With Monk out of action and the Commissioner riding him hard, Leland unloads his frustrations to Karen, unaware that the camera is still rolling. To add to his frustrations, the Commissioner's hat has been snatched a second time, and he is demanding that Stottlemeyer find this "Mad Hatter" on top of everything else.
Monk, meanwhile, applies for a new job as a fact-checker for a magazine. He is more horrified than happy when he actually gets the job. Sharona comes by to check on him, and he unloads his heartbreak to her: he needs his job as a detective back; he can't look at a newspaper without wanting to be in on the case, even the stupid "Mad Hatter" story... and that is when Monk solves the case!
Here’s What HappenedEdit
At the police station, the Commissioner is angry to see Monk and Sharona there with Stottlemeyer, and Karen filming in the background. Stottlemeyer is gleefully smiling, saying that they are waiting for the Commissioner. Monk is here as his guest. Thanks to Monk, they have an arrest warrant for Paul Harley ready to roll at any time.
Monk gives to the camera his summation: Paul Harley killed his girlfriend Larysa Zeryeva, cut up her body, and dumped it into the Bay. After the torso was found, he cleaned his house obsessively and compulsively until any trace of her was gone. He also destroyed any papers related to her, and found one paper that scared him half to death. It was a receipt from the Hair Outlet on 24th Street, the wig factory that burned down. Harley knew he was in trouble, because Larysa had cut off most of her hair a month before she was murdered and sold it to the wig factory. He broke into the outlet, killed the owner, and then he rifled through the sales receipts until he found what he needed. Then he burned the place down in an attempt to destroy the evidence. Luckily, some of the records survived the fire, so the police know exactly who bought Larysa's hair: Commissioner Brooks. Paul Harley was grabbing the Commissioner's hat, but he wasn't after the hat. Rather, he was trying to grab the Commissioner's toupee, which was made from Larysa's hair.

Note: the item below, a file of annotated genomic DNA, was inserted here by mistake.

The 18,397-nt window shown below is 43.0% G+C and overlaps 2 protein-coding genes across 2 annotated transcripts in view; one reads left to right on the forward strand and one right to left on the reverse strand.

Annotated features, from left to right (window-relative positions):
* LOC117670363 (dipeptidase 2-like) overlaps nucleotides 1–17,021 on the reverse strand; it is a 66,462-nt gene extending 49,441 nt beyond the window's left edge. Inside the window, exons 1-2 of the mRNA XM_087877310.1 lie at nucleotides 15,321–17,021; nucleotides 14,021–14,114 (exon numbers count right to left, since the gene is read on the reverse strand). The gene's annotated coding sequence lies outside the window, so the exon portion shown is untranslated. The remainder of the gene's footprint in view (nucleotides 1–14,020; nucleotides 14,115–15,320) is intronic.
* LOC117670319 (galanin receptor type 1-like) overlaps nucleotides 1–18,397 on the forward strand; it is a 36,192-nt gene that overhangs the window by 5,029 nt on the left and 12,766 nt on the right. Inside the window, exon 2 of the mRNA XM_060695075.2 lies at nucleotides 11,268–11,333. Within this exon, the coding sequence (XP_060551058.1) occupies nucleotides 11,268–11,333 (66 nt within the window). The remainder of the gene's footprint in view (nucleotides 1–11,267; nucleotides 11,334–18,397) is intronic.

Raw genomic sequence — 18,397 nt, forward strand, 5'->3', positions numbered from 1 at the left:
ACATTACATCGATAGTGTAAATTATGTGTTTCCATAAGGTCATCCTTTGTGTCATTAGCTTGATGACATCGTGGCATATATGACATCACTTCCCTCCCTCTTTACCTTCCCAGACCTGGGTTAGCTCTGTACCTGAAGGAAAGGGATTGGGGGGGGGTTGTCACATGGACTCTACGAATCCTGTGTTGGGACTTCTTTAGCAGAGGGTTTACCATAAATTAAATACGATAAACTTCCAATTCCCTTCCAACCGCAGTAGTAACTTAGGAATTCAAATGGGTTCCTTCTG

The Commissioner insists that he doesn’t wear a toupee. Stottlemeyer asks Monk whether he’s sure, and Monk says 100%. Stottlemeyer grabs the Commisioner’s hair and gives it a tug – and nothing happens. Monk amends to 74%, and the Commissioner starts to storm out, assuring Stottlemeyer that he’s just flushed his career down the toilet. But Sharona says that "74%’s good enough for me!" and jumps the Commissioner, yanking at his hair until it rips loose. The police collect the toupee as evidence, while the Commissioner, humiliated at having his baldness caught on film, asks whether there’s any way Karen can edit it out. Stottlemeyer agrees, on one condition: giving back Monk's investigation license.
To conclude Karen's film, we see her filming her husband and Randy during the arrest of Paul Harley for the murder.
Background Information and NotesEdit
- The medical examiner reappears as an important character in Season Four's "Mr. Monk Goes to a Fashion Show."
- The name of Karen's film is called "Cinema Verite!" Seven years later Molly Hagan, who played the interviewer in this episode, played a part in a movie by the same name which premiered on HBO in 2011.
- It said that Larysa Zeryeva's hair was cut for the new commissioner's tupe. It was cut, not ripped, so it is not quite possible to find enough hair follicles for typical DNA analysis (however, analysis of mitochondrial DNA could be used).
- Larysa Zeryeva is not typical Baltic name. It is of Slavic origin.